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    Aberrant lipidation of a GTPase triggers a severe autoinflammatory syndrome

    Study directed by Jérôme Delon (Team Clotilde Randriamampita)

    An aberrant lipid modification of the CDC42 GTPase triggers a severe autoinflammatory syndrome


    The genetic bases responsible for many human pathologies remain largely unknown. In a study performed in collaboration with Asma Smahi (Imagine Institute) and published in the Journal of Allergy and Clinical Immunology, Jérôme Delon and his colleagues have just elucidated the molecular mechanisms behind a particularly severe autoinflammatory syndrome: an identified mutation on the small GTPase CDC42 triggers an aberrant palmitoylation of this protein and induces an overproduction of numerous pro-inflammatory cytokines.This work therefore reveals an unsuspected link between CDC42 signaling and inflammation. It also opens the way to new therapeutic avenues.


    Small GTPases of the RHO family such as RHOA, RAC1 and CDC42 are considered to act as molecular switches because they oscillate between a GDP-bound inactive state in the cytosol and a GTP-bound active state at the plasma membrane. This cytosol-membrane cycle is made possible by the presence of a geranyl-geranyl lipid anchor on a cysteine ​​localized in their C-terminal region. Ubiquitously expressed RHO GTPases are activated by a large number of cell surface receptors and engage multiple signaling pathways which control phenomena as crucial as cell migration, activation of immune cells and proliferation.

    Whole exome sequencing of a patient presenting a severe autoinflammatory syndrome (generalized pustular psoriasis) has allowed to identify a heterozygous mutation in the gene encoding for CDC42 which results in the substitution of an arginine into a cysteine ​​in the C-terminal part of the mutated protein. The authors have shown that this cysteine ​​is modified by addition of a palmitate which, in addition to normal geranyl-geranylation, results in a double lipid anchoring of the mutated CDC42 protein. This excess of lipidation causes the retention of the mutated CDC42 protein in the Golgi apparatus. From a functional perspective, this aberrant localization is responsible for a defect in actin filaments polymerization, an increase in nuclear translocation (Figure) and activation of NF-kB as well as an overproduction of pro-inflammatory cytokines such as IL-1beta, IL-6, IL-8, IL-18, IL-36 and TNF-alpha.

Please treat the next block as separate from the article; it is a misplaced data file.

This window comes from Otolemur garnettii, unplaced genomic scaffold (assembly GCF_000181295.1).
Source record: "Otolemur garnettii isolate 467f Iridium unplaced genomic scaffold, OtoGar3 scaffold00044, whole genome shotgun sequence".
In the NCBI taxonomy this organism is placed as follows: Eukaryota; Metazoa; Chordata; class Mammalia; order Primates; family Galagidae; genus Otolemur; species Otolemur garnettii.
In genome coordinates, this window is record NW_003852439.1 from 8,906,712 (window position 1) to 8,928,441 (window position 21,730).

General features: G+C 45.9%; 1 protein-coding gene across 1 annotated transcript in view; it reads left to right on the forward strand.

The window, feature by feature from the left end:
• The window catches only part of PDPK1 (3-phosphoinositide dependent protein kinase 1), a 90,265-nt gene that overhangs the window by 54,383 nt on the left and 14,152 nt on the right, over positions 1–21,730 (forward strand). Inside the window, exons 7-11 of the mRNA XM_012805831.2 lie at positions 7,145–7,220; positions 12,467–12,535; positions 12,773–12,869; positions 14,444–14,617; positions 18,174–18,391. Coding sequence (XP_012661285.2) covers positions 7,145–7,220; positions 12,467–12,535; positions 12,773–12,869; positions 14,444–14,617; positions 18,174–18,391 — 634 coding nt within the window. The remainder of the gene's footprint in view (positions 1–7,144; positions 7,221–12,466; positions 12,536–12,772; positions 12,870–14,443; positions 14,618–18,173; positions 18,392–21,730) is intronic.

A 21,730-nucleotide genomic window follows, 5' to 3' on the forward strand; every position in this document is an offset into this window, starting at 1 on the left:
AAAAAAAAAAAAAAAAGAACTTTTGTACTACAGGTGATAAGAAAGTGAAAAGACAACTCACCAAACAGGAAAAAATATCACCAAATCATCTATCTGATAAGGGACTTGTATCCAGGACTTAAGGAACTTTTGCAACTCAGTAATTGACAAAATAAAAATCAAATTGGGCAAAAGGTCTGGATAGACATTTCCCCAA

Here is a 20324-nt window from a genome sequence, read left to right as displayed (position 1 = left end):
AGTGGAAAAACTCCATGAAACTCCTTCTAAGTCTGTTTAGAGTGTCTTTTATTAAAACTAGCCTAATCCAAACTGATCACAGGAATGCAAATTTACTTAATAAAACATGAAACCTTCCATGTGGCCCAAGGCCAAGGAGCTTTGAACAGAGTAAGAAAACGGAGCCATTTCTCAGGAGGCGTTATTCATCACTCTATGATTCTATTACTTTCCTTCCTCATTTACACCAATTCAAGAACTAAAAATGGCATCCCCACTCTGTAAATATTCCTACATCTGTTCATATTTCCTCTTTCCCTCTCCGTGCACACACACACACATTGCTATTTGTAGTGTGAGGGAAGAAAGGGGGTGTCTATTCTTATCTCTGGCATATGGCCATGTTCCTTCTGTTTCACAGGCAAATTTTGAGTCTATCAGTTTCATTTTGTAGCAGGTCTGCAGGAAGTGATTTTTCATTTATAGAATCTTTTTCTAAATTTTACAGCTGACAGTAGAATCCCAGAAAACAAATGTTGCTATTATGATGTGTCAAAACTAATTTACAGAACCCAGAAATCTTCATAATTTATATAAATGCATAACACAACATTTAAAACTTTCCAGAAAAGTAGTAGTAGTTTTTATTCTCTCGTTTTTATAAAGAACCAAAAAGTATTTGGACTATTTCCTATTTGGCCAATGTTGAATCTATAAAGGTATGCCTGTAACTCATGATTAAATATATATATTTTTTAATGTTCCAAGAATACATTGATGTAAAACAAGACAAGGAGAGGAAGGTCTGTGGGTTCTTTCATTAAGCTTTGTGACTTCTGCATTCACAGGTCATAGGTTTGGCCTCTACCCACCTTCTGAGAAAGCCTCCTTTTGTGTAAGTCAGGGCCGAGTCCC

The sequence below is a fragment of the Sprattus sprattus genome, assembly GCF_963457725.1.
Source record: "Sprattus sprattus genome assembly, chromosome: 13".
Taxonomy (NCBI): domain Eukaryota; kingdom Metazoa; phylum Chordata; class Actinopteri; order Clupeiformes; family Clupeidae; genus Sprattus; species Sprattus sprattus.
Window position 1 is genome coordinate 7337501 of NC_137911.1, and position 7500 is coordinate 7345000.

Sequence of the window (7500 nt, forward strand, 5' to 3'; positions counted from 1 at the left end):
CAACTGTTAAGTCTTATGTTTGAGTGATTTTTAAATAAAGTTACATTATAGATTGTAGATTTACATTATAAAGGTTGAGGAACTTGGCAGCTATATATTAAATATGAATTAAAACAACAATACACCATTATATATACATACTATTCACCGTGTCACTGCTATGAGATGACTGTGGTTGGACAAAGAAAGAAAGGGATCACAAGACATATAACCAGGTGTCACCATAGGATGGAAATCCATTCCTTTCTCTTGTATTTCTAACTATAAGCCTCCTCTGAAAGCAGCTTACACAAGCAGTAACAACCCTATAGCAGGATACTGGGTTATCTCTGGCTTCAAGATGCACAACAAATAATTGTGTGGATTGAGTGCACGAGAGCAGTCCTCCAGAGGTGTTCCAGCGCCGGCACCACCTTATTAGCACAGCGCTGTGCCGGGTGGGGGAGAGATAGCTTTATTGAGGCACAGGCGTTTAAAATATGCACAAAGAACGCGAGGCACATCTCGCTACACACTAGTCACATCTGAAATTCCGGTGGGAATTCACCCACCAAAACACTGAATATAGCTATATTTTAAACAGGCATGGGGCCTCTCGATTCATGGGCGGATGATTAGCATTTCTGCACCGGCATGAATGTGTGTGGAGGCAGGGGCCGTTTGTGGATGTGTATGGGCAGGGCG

Thus, this work reveals an unsuspected functional link between the CDC42 protein and the activation of the NF-kB signaling pathway responsible for the synthesis of numerous pro-inflammatory cytokines. These results also open the way to new therapeutic strategies for the various diseases related to defects in the subcellular localization of GTPases.


    Figure legend: Primary fibroblasts from the patient were stimulated with LPS and stained with an anti-NF-kB antibody (red). The nuclei were stained with Hoechst (blue). The nuclei in which NF-kB has translocated appear purple or pink.

    This study was funded by the Agence Nationale de la Recherche, the French Society of Dermatology and the ARC Foundation.



    A toxic palmitoylation of Cdc42 enhances NF-κB signaling and drives a severe autoinflammatory syndrome. Bekhouche B, Tourville A, Ravichandran Y, Tacine R, Abrami L, Dussiot M, Khau-Dancasius A, Boccara O, Khirat M, Mangeney M, Dingli F, Loew D, Boëda B, Jordan P, Molina TJ, Bellon N, Fraitag S, Hadj-Rabia S, Blanche S, Puel A, Etienne-Manneville S, van der Goot FG, Cherfils J, Hermine O, Casanova JL, Bodemer C, Smahi A, Delon J. J Allergy Clin Immunol. 2020 Apr 10:S0091-6749(20)30426-7. doi: 10.1016/j.jaci.2020.03.020.


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